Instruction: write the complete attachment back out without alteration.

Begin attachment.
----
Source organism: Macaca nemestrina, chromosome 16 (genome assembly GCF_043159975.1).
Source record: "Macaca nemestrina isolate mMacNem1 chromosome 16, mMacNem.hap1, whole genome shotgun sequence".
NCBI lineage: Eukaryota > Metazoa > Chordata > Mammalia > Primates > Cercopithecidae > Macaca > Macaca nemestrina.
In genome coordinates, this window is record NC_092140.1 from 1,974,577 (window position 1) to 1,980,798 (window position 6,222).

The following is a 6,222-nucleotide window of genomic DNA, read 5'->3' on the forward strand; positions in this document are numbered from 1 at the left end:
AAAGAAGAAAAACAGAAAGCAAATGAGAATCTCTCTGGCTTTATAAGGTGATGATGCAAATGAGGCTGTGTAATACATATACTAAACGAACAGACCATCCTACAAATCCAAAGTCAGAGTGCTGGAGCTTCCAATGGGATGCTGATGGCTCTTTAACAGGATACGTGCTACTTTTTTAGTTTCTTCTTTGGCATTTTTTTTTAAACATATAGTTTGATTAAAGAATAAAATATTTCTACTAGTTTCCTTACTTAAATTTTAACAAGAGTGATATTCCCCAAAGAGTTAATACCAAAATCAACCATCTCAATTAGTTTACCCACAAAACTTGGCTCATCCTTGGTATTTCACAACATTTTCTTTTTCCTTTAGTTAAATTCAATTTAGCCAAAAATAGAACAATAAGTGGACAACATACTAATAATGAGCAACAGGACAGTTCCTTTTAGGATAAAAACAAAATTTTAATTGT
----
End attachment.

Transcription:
Source organism: Macaca nemestrina, chromosome 16 (genome assembly GCF_043159975.1).
Source record: "Macaca nemestrina isolate mMacNem1 chromosome 16, mMacNem.hap1, whole genome shotgun sequence".
NCBI lineage: Eukaryota > Metazoa > Chordata > Mammalia > Primates > Cercopithecidae > Macaca > Macaca nemestrina.
In genome coordinates, this window is record NC_092140.1 from 1,974,577 (window position 1) to 1,980,798 (window position 6,222).

The following is a 6,222-nucleotide window of genomic DNA, read 5'->3' on the forward strand; positions in this document are numbered from 1 at the left end:
AAAGAAGAAAAACAGAAAGCAAATGAGAATCTCTCTGGCTTTATAAGGTGATGATGCAAATGAGGCTGTGTAATACATATACTAAACGAACAGACCATCCTACAAATCCAAAGTCAGAGTGCTGGAGCTTCCAATGGGATGCTGATGGCTCTTTAACAGGATACGTGCTACTTTTTTAGTTTCTTCTTTGGCATTTTTTTTTAAACATATAGTTTGATTAAAGAATAAAATATTTCTACTAGTTTCCTTACTTAAATTTTAACAAGAGTGATATTCCCCAAAGAGTTAATACCAAAATCAACCATCTCAATTAGTTTACCCACAAAACTTGGCTCATCCTTGGTATTTCACAACATTTTCTTTTTCCTTTAGTTAAATTCAATTTAGCCAAAAATAGAACAATAAGTGGACAACATACTAATAATGAGCAACAGGACAGTTCCTTTTAGGATAAAAACAAAATTTTAATTGT